White-Hot Blocks as Renewable Energy Storage?

Thermal batteries could be the cheap and simple option

4 min read
Concrete Bricks
Blocks made from graphite or ceramics (akin to the concrete blocks pictured here) may be a promising medium for thermal storage of renewable energy generated by intermittent solar and wind energy sources.

In five years, operating a coal or natural gas power plant is going to be more expensive than building wind and solar farms. In fact, according to a new study by Bloomberg New Energy Finance, building a new solar farm is already cheaper than operating coal and natural gas plants in many regions of the world. 

Yet a full shift to intermittent energy sources desperately calls for low-cost, reliable energy storage that can be built anywhere. Some nascent startups believe the answer lies in the process that lights up toaster coils by electrically heating them to scorching temperatures.

Antora Energy in Sunnyvale, Calif., wants to use carbon blocks for such thermal storage, while Electrified Thermal Solutions in Boston is seeking funds to build a similar system using conductive ceramic blocks. Their vision is similar: use excess renewable electricity to heat up the blocks to over 1,500°C, and then turn it back to electricity for the grid when needed.

To beat the cost of the natural gas plants that today back up wind and solar, storing energy would have to cost around $10 per kilowatt-hour. Both startups say their Joule heating systems will meet that price. Lithium-ion batteries, meanwhile, are now at approximately $140/kWH, according to a recent study by MIT economists, and could drop to as low as $20/kWH, although only in 2030 or thereafter. 

Justin Briggs, Antora’s co-founder and Chief Science Officer, says he and his co-founders Andrew Ponec and David Bierman, who launched the company in 2018, considered several energy-storage technologies to meet that goal. This included today’s dominant method, pumped hydro, in which water pumped to a higher elevation spins turbines as it falls, and the similar new gravity storage method, which involves lifting 35-ton bricks and letting them drop.

In the end, heating carbon blocks won for its impressive energy density, simplicity, low cost, and scalability. The energy density is on par with lithium-ion batteries at a few hundred kWh/m3, hundreds of times higher than pumped hydro or gravity, which also “need two reservoirs separated by a mountain, or a skyscraper-sized stack of bricks,” Briggs says.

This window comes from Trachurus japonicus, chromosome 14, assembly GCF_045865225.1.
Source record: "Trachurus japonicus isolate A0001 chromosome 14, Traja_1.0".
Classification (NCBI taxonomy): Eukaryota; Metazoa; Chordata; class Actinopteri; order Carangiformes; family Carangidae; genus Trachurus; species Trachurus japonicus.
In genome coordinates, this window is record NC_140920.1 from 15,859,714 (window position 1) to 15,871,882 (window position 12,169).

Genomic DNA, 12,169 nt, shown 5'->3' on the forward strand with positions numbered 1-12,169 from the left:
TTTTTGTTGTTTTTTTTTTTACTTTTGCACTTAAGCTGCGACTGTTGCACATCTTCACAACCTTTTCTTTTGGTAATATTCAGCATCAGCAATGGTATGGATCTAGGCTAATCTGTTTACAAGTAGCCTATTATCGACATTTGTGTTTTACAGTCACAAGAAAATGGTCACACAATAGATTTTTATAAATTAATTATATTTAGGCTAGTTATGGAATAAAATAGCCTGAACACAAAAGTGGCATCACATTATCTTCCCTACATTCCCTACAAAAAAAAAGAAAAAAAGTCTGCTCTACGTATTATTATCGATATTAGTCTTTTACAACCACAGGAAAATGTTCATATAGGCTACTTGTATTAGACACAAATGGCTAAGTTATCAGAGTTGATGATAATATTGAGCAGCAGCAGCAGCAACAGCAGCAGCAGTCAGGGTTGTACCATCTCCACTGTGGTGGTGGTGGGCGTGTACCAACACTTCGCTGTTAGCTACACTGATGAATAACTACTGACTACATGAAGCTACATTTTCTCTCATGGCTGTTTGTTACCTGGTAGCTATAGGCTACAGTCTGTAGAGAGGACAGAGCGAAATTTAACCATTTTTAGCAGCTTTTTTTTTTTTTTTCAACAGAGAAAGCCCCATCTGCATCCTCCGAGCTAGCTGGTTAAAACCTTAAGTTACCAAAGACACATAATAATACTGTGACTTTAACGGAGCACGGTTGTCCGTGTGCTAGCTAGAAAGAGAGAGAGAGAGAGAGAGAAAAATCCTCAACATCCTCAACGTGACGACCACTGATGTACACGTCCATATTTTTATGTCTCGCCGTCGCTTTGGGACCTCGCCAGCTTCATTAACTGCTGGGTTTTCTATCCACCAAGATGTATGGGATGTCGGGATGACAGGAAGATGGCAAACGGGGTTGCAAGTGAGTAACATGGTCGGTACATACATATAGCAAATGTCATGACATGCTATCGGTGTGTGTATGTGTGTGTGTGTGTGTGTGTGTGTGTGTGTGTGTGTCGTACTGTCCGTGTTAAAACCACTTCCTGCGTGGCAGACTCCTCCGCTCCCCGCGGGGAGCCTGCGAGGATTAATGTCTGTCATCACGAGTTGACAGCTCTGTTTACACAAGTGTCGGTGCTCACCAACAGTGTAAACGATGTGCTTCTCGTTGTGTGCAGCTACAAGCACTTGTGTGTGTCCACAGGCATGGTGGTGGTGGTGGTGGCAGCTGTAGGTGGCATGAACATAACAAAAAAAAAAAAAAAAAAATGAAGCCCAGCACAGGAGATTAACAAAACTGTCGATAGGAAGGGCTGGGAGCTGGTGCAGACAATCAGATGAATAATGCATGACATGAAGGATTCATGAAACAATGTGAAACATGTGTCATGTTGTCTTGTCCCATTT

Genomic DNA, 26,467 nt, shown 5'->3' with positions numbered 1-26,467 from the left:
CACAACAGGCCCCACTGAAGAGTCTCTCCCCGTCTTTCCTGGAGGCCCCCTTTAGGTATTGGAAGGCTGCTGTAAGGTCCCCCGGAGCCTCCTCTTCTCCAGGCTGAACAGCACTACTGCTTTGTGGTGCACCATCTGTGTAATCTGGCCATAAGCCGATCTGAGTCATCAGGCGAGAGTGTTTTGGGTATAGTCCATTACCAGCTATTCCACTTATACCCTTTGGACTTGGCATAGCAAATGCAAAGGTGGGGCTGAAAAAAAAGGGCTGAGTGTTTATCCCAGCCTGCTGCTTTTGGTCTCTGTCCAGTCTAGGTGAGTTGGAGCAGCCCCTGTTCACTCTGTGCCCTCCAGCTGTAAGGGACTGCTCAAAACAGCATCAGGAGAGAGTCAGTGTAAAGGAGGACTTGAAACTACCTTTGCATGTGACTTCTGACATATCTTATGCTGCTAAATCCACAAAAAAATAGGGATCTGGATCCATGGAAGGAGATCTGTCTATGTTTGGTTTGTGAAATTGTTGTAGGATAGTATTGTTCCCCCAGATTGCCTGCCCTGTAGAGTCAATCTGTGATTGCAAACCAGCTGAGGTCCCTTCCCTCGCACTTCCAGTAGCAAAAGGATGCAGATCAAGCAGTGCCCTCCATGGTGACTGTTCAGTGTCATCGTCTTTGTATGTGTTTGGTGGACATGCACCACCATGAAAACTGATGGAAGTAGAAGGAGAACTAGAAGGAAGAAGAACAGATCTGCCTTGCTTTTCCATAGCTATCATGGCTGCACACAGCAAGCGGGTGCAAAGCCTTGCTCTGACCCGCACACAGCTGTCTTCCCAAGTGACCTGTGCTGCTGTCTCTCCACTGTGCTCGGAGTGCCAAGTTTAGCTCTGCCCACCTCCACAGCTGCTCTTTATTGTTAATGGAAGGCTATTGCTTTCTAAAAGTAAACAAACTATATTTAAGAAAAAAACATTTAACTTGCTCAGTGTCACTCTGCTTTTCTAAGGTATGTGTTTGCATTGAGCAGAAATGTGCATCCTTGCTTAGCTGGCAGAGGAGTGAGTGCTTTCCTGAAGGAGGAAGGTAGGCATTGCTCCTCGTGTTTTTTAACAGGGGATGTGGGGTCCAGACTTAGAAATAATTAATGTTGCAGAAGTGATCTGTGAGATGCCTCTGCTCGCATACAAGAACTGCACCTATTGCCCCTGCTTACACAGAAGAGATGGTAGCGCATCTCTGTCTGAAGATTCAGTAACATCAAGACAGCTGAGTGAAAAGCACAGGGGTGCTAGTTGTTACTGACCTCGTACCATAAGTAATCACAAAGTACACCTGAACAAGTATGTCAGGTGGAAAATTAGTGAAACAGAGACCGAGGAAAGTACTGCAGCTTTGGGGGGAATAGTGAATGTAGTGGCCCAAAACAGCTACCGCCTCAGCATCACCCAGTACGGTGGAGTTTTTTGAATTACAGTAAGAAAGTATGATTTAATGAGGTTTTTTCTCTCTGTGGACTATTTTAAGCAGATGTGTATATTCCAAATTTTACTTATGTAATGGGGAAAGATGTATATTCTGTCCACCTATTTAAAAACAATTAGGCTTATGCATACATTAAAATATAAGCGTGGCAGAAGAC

Antora uses the same graphite blocks that serve as electrodes in steel furnaces and aluminum smelters. “[These] are already produced in 100 million ton quantities so we can tap into that supply chain,” he says. Briggs imagines blocks roughly the size of dorm fridges packed in modular units and wrapped in common insulating materials like rockwool.

“After you heat this thing up with electricity, the real trick is how you retrieve the heat,” he says. One option is to use the heat to drive a turbine. But Antora chose thermophotovoltaics, solar cell-like devices that convert infrared radiation and light from the glowing-hot carbon blocks into electricity. The price of these semiconductor devices drops dramatically when made at large scale, so they work out cheaper per Watt than turbines. Plus, unlike turbines that work best when built big, thermophotovoltaic perform well regardless of power output.

ANTORA Antora Energy’s graphite blocks store renewably-generated energy at temperatures exceeding 1000º C, eventually converting that back to electricity via their proprietary thermophotovoltaic heat engine. ANTORA ENERGY

Thermophotovoltaics have been around for decades, but Antora has developed a new system. Richard Swanson, one of the company’s advisors, was an early pioneer of the technology in the late 1970s. The efficiency with which the devices convert heat into electricity was stuck in the 20s until the Antora team demonstrated a world-record 30% efficiency in 2019. They did that by switching from silicon to higher-performance III–V semiconductors, and by using tricks like harnessing lower-energy infrared light that otherwise passes through the semiconductor and is lost. Antora’s system recuperates that heat by placing a reflector behind the semiconductor to bounce the infrared rays back to the graphite block.